The general prohibition against waiving lien rights under Chapter 53 of the Texas Property Code has been written about extensively, and is well known through the industry. However, the Construction Trust Fund Act (Ch. 162 of the Texas Property Code) does not contain any such prohibition. From the Act itself, it is not clear whether construction trust fund rights can be waived or not. Less than two years ago, the Texas Fourteenth Court of Appeals considered this issue, among several others, in Mesa Southern CWS Acquisition, LP v. Deep Energy Exploration Partners, LLC. In that case, the Court considered the following provision:
CONTRACTOR shall promptly pay all bills, other indebtedness for labor and for materials furnished or purchased by it involved in or arising out of this Agreement, and shall exhibit receipted payrolls for all labor employed, and receipted statements or invoices for all material used. To the maximum extent permitted by applicable law, CONTRACTOR agrees that, in consideration for entering into this Agreement, CONTRACTOR irrevocably waives any and all rights to lien, sequester, attach, seize or assert a privilege over the Work performed by CONTRACTOR, the real property upon which the Work is located and any hydrocarbon product associated with the Work. CONTRACTOR acknowledges that in entering into this Agreement, CONTRACTOR is relying on the creditworthiness of COMPANY and shall look solely and exclusively to COMPANY for payment and shall not rely on any statutory, common law or other right to seize, attach, sequester, assert a privilege, lien or otherwise encumber the real property of COMPANY or upon which the Work is located or any hydrocarbon associated therewith. Accordingly, CONTRACTOR agrees to keep and maintain the Work free from any liens or privileges asserted by CONTRACTOR or any of its subcontractors both during and after completion of the Work under this Agreement.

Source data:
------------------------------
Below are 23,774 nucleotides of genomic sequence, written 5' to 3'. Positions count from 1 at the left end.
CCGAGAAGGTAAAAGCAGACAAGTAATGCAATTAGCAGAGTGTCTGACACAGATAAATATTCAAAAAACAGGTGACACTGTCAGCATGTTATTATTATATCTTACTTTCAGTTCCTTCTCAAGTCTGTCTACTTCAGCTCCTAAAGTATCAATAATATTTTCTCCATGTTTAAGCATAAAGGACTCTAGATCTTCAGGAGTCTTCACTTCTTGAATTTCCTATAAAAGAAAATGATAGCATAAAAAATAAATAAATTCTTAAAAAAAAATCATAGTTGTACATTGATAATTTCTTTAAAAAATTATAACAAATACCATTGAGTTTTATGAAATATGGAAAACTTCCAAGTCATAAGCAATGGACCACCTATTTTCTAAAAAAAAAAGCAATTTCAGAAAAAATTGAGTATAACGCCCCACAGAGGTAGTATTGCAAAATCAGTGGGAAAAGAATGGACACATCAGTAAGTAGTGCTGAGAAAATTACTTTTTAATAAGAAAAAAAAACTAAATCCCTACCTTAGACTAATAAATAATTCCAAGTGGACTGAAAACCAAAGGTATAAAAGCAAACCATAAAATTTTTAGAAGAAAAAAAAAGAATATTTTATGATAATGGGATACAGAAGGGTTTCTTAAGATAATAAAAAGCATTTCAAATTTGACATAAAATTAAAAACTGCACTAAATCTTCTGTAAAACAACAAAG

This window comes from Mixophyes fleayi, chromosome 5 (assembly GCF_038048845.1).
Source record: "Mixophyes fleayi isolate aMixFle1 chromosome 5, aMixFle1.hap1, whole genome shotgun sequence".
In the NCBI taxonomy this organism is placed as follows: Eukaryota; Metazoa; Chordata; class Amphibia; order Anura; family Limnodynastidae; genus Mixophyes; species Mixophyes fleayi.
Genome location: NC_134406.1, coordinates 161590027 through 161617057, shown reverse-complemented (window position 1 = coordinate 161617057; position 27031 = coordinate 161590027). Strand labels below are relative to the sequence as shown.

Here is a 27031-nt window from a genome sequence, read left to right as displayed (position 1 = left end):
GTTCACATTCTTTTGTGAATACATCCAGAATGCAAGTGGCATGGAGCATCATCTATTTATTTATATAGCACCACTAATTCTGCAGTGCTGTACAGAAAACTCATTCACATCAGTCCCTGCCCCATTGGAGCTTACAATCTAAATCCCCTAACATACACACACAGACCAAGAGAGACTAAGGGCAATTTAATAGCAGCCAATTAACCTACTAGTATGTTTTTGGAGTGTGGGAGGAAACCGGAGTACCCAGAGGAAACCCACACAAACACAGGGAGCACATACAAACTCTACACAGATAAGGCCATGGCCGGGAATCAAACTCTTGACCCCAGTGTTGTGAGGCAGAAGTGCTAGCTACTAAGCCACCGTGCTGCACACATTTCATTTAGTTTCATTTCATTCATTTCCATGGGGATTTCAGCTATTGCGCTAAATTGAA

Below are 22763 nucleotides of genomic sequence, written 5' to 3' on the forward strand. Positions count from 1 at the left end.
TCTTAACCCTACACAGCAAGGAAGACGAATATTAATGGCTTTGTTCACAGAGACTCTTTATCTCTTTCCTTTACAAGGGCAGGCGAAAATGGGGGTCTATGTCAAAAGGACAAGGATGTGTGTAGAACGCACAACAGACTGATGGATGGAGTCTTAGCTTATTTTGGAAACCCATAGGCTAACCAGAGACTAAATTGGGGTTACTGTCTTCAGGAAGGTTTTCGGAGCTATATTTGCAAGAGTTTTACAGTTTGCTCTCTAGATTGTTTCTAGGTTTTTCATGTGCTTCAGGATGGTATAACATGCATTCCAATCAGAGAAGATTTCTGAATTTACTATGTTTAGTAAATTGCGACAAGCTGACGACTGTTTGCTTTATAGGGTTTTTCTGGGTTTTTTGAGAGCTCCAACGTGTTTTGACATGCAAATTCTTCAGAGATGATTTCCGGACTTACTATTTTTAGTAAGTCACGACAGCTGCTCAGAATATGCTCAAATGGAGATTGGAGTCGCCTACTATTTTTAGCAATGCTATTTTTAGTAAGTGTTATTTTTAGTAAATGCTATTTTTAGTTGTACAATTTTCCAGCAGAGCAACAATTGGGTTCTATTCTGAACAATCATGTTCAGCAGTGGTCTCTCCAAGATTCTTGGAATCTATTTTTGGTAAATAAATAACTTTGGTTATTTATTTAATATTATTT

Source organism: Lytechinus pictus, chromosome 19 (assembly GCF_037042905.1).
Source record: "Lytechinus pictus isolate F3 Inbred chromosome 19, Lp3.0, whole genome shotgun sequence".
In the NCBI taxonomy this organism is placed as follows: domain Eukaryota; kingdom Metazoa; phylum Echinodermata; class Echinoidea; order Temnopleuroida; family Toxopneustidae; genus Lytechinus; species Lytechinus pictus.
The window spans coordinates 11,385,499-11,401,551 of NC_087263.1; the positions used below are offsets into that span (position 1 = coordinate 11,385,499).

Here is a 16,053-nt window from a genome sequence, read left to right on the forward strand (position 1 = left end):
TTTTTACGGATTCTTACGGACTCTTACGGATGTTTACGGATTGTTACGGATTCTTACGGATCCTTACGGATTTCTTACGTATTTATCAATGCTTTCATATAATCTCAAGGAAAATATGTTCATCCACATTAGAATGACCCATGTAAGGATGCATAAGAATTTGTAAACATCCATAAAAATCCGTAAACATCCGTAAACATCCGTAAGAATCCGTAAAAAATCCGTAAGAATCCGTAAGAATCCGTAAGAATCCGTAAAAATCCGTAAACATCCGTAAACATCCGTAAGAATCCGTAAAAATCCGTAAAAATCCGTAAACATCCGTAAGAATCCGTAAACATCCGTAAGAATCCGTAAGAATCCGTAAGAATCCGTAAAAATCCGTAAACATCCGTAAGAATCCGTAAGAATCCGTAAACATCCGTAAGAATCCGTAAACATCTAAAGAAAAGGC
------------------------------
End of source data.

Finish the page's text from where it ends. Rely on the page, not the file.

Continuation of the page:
The operator (i.e., the COMPANY) filed for bankruptcy. The Contractor filed suit to foreclose its mineral lien and asserted trust fund claims against the parent company of the operator. The trial court granted the parent company’s motion for summary judgment apparently based on the above provision. The appeals court affirmed the trial court holding that the above provision waived the Contractor’s right to pursue anyone other than the Company for payment. The appeals court held that the above provision could – and did – waive contractor’s trust fund rights (and its mineral lien rights which we previously wrote about here). This, as far as I know, is the first Texas court to hold that trust fund rights may be waived by contract. This opinion is unpublished and has not yet been cited by any other opinions for this proposition. Stay tuned.
For now, suppliers and subcontractors should be wary of any language purporting to waive their construction trust fund rights.